The referendum to lower the voting age to 18 needs to be held concurrently with local elections in November, considering the high threshold required for a constitutional amendment to pass in a plebiscite, a Democratic Progressive Party (DPP) official said on Saturday.
The Legislative Yuan on Friday voted 109-0 to lower the voting age to 18 from 20, setting the stage for a referendum to put the constitutional amendment to a public vote. The referendum must be held within three months following a six-month buffer period, meaning that it must be held between October and the end of this year. At least half of all eligible voters must vote in its favor for the amendment to pass.
The DPP, a cosponsor of the amendment, pushed for its passage this month in the hopes of holding the referendum concurrently with the local elections set for Nov. 26, on the grounds that a higher turnout would boost its chance of passing.
Photo: Tien Yu-hua, Taipei Times
The Central Election Commission has the final say on the feasibility of holding the votes concurrently.
This year’s vote would be fundamentally different from the nine-in-one elections in 2018, as only one referendum question would be on the ballot, the DPP official said on condition of anonymity.
The 2018 vote was criticized for confusing voters and putting a heavy burden on polling staff, as 10 referendum items were put to a vote alongside the local elections.
A referendum last year calling for referendums to be held alongside elections was rejected. The DPP, arguing against the proposal by the Chinese Nationalist Party (KMT), had in part cited the logistical difficulties encountered during the 2018 elections.
However, voting on a single referendum question would not place too heavy a burden on voters and staff, the official said on Saturday.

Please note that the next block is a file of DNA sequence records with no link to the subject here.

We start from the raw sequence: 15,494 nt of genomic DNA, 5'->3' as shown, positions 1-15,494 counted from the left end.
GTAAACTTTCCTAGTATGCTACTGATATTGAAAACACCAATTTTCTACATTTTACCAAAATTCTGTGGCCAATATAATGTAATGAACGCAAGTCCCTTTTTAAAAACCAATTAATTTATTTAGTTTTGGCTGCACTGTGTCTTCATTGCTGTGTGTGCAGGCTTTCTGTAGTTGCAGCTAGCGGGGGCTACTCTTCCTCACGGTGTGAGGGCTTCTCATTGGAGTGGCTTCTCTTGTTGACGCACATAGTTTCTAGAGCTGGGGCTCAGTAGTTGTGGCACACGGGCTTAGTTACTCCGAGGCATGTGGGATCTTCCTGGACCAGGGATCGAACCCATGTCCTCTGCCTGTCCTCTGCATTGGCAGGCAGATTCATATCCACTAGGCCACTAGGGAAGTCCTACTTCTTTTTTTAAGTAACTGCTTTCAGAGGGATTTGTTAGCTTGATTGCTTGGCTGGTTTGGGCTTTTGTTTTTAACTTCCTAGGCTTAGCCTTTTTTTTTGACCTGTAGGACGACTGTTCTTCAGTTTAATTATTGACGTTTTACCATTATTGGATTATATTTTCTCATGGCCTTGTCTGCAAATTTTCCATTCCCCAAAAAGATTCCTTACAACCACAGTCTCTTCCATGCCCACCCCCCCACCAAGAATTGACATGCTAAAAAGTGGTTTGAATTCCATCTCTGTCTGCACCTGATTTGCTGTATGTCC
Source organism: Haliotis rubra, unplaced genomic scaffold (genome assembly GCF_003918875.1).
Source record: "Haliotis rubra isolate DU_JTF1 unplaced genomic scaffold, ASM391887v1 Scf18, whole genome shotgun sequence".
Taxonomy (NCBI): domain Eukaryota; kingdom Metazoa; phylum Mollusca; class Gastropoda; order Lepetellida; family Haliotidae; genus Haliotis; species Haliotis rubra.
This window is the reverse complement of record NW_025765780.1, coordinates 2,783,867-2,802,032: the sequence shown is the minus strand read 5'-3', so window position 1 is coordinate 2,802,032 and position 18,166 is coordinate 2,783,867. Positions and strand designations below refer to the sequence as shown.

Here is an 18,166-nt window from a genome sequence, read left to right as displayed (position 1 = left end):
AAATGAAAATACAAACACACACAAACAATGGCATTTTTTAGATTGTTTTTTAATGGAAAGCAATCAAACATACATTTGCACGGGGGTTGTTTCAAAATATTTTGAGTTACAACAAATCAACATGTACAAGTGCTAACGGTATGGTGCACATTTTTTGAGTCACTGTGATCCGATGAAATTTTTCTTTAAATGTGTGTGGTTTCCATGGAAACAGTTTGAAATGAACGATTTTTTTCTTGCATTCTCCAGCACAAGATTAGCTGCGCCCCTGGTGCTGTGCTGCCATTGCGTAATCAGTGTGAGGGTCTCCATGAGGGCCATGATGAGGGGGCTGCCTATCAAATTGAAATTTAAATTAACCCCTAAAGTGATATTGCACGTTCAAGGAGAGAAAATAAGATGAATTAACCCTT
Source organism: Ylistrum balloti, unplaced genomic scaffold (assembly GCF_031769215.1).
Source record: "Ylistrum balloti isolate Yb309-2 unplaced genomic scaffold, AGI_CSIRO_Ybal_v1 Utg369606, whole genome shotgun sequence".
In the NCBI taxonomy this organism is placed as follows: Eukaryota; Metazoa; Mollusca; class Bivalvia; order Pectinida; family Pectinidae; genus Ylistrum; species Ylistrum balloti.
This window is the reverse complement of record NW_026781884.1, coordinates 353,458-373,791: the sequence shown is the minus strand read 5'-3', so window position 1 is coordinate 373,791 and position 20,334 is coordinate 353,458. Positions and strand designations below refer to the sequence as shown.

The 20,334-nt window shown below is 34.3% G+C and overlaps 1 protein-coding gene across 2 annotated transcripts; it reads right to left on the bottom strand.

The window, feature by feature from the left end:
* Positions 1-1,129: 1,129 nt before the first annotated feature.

If the constitutional amendment is not put to a vote alongside the local elections, it might not pass, given the high threshold, they added.
However, the official said the Central Election Commission is an independent agency and would make a decision without interference from the Presidential Office or the DPP.
The officials also questioned the feasibility of holding two major votes in quick succession, as the referendum must be held soon before or after the local elections if they are not held concurrently.
The KMT has opposed holding the referendum on Nov. 26, accusing the DPP of contradicting its stance on last year’s referendum.
The referendum should be held on a “more appropriate” date to give all four major parties a chance to promote it together, KMT Chairman Eric Chu (朱立倫) said yesterday.
All parties agree on the issue and are sincerely pushing for its passage, Chu said.
He also urged against political calculations or attempts to discredit other parties, referencing barbs traded between the KMT and the DPP over the weekend about which party had first called for the amendment.
It has also already been decided — with strong support from the DPP — that referendums should not be held alongside elections, in part to minimize potential interference on electoral decisions, Chu added.
“Is this not a contradiction?” he said, calling on the DPP to explain its reversal after only three months.
However, KMT Legislator Chiang Wan-an (蔣萬安), who is seeking the party’s candidacy for Taipei mayor in November, struck a different tone, saying there are arguments either way.
The most important thing is to pass the amendment to give young people the right to participate in public affairs, he added.
New Taipei City Mayor Hou You-yi (侯友宜) of the KMT said the amendment should be passed as soon as possible now that a consensus has been reached.
Additional reporting by Lai Hsiao-tung
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